Moderna CEO Says Covid Vaccines Will Be Like ‘iPhone’

As Covid-19 continues to mutate, Moderna will have to keep revamping the vaccines that have made it a global name in an effort to make it more convenient for consumers, CEO Stefan Bansel said in an interview with CNN Business Wednesday.

He estimated the time frame for the creation of a new combined product in “three to five years” and compared the development of a life-saving blow to a smartphone.

“You don’t get an amazing camera, amazing everything when you first get an iPhone, but you get a lot of things,” he said.

“Many of us buy a new iPhone every September and you get new apps and you get updated apps. And it’s exactly the same idea, meaning you’ll get Covid, flu, and RSV. [respiratory syncytial virus] in your single dose.”
Having recorded rapid growth during the pandemic, Modern (mRNA) is now under pressure to identify its next big frontier.

Bansel believes that the Covid-19 pandemic, which has helped the company generate tens of billions of dollars in revenue and build business in more than 70 markets around the world, could end this year.

This does not mean that the virus will go anywhere, he noted.

“I think we’re slowly moving — if it’s not already in some countries — to a world where all the tools are available and everyone can make their own decision based on their risk tolerance,” he explained, adding that he believed , more people will choose to “live with the virus” like the flu.

However, the approach will continue to vary greatly, for example among people with weakened immune systems or in countries such as Japan, where it was customary to wear masks even before the pandemic, he acknowledged.

And “there’s always a 20% chance that we’ll get a very nasty variant that causes a very severe disease that has a lot of mutations,” he added.

The next big thing

And yet Moderna is determined not to become a one-time wonder.

The company has more than 40 products under development and plans to extend its life beyond the Covid-19 pandemic, Bansel said.

In addition to the updated annual vaccination, the company is continuing to develop a personalized cancer vaccine for which new clinical data will be published later this year. Bansel said the product could be approved in about two years if all goes well.

The company is also studying a potential injection for monkeypox, which is “still in the lab today,” Bansel said. Last month, the World Health Organization declared the global outbreak a public health emergency of international concern.

And Moderna seeks to catch up with foreign competitors.

At the beginning of this year, the company announced its entry into 10 markets in Asia and Europe, including Singapore, Hong Kong, Denmark and the Netherlands. The investment will cost “tens of millions of dollars” and include hundreds of new employees, Bansel said.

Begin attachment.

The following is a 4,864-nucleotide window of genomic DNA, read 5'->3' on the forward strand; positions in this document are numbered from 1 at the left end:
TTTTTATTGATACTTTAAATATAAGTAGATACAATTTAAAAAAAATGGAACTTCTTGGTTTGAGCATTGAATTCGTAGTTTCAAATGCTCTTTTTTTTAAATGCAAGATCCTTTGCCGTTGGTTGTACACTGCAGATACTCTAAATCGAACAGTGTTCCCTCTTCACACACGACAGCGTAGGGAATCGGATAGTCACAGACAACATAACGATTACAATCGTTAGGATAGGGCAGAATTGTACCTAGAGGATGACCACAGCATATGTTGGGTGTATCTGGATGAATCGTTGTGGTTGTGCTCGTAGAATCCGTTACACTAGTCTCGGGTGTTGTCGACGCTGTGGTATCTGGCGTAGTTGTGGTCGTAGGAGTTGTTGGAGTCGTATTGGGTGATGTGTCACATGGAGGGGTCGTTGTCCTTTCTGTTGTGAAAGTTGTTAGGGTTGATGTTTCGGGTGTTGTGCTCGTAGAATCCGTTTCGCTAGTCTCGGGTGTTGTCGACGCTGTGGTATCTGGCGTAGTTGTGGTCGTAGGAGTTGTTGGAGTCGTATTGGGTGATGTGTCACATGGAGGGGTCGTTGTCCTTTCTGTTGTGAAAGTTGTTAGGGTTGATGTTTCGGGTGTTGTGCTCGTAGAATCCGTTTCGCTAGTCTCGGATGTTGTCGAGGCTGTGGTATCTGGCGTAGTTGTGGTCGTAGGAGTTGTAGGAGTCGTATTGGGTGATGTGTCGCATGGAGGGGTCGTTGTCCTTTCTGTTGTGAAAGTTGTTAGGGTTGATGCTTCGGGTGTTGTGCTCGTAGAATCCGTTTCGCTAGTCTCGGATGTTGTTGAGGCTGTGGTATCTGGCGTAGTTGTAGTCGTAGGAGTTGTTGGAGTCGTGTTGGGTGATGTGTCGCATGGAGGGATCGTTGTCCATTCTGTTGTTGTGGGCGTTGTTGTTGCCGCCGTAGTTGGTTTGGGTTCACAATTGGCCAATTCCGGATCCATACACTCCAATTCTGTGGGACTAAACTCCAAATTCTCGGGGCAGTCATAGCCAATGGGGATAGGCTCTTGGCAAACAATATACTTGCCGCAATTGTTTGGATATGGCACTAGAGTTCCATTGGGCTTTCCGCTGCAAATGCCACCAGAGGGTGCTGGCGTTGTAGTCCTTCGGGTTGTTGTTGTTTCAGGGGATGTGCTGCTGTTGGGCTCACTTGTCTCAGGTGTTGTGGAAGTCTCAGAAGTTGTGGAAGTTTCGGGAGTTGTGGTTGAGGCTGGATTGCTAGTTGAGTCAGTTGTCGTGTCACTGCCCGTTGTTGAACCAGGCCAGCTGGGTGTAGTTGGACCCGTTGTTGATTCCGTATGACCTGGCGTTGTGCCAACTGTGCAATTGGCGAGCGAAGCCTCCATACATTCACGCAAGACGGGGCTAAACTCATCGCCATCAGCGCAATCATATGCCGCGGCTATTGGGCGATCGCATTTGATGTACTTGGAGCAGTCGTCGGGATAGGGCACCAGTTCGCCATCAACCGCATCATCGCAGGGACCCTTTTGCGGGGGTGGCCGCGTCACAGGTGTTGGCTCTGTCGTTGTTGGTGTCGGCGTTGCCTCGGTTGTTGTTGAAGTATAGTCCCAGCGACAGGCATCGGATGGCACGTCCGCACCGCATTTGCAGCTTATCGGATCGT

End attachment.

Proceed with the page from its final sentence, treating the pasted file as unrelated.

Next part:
Members of the public wait in line at Moderna's Covid-19 vaccination facility in Taipei, Taiwan, in April.  This year, the company is moving deeper into Asia, opening new subsidiaries.
He sees this as just one wave of expansion that will eventually take Moderna from direct operations in 12 countries this year to “40 to 60 countries” over the next three years.
The company has also recently signed manufacturing deals in the United Kingdom, South Korea and Australia, and hopes to establish one or two more plants in Southeast or North Asia.

Bancel said the new facilities will be critical to tailoring its products to the different strains of disease that are evolving around the world.

Pfizer and Moderna have created life-saving vaccines.  So why are their shares falling?

When the world first faced the onset of Covid-19, Moderna was one of the few major manufacturers that rushed to prepare their vaccines, reducing the time frame from years to months. Its stock is up 434% in 2020 and 143% last year.

But now, as peers Pfizer (PFE) and BioNTech (BNTX)the company’s shares have tumbled, down more than 30% this year and 64% from their all-time high a year ago.
Last week, the company said it took a write-off of nearly $500 million in the second quarter, in part due to the sudden cancellation of orders from Covax, an international vaccination program for low-income countries.

The cancellation resulted in huge losses for the company, which bought new machines to fill those orders, and more importantly, resulted in Covid vaccines being thrown into the trash, Bansel said.

“We ended up destroying vaccines,” he said. “It was really painful.”

The director-general said he was not concerned about a repeat of such a drop in demand in richer countries, in part because governments have already shown a commitment to use vaccines later this year to avoid reimposing economic restrictions.

But “for a low-income country, yes, I’m concerned,” he said.

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